The share of young adults living at home has been rising for decades in the United States. But in the six months since the start of the coronavirus pandemic, the increase has been especially steep.

The share of young adults living at home has been rising for decades in the United States. But in the six months since the start of the coronavirus pandemic, the increase has been especially steep.

Fifty-two percent of 18- to 29-year-olds now live with their parents, compared to 47 percent just before the pandemic, a recent Pew Research Center study found. Many of these young adults are parents themselves, which means more children are living with their grandparents.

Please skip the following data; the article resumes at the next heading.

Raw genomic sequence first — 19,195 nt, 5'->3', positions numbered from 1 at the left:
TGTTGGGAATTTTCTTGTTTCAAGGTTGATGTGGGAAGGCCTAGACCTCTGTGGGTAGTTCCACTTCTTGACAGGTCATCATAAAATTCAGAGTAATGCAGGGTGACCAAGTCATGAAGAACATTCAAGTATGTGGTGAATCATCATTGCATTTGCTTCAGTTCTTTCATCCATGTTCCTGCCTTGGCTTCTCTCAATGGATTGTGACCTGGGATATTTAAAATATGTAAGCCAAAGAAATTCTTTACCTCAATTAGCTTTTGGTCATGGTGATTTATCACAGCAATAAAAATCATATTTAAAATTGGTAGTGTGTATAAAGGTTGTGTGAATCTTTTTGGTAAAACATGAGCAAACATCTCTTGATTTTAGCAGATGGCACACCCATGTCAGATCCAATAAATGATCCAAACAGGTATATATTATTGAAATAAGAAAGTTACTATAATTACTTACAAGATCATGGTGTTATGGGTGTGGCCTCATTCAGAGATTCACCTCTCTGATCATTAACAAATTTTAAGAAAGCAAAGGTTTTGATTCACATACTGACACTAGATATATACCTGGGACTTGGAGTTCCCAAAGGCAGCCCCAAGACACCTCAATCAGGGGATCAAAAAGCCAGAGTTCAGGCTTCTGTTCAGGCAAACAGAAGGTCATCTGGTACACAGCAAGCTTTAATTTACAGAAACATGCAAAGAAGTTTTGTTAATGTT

“Young adults have been particularly hard hit by this year’s pandemic and economic downturn, and have been more likely to move than other age groups,” according to Pew.

The shuttering of college dorms isn’t responsible for the increase, since dorm residents are classified as living at home anyway.

Back in 1960, when fewer young adults went to college and more of them were financially independent, only 30 percent of 18- to 29-year-olds resided with their parents. Since then, it has become increasingly common for young adults to live at home.

This is the first time in recorded history that the majority of young adults have lived at home. At the start of the Great Depression, in 1930, the share was 43 percent. By the end of the Depression, it had risen to 48 percent.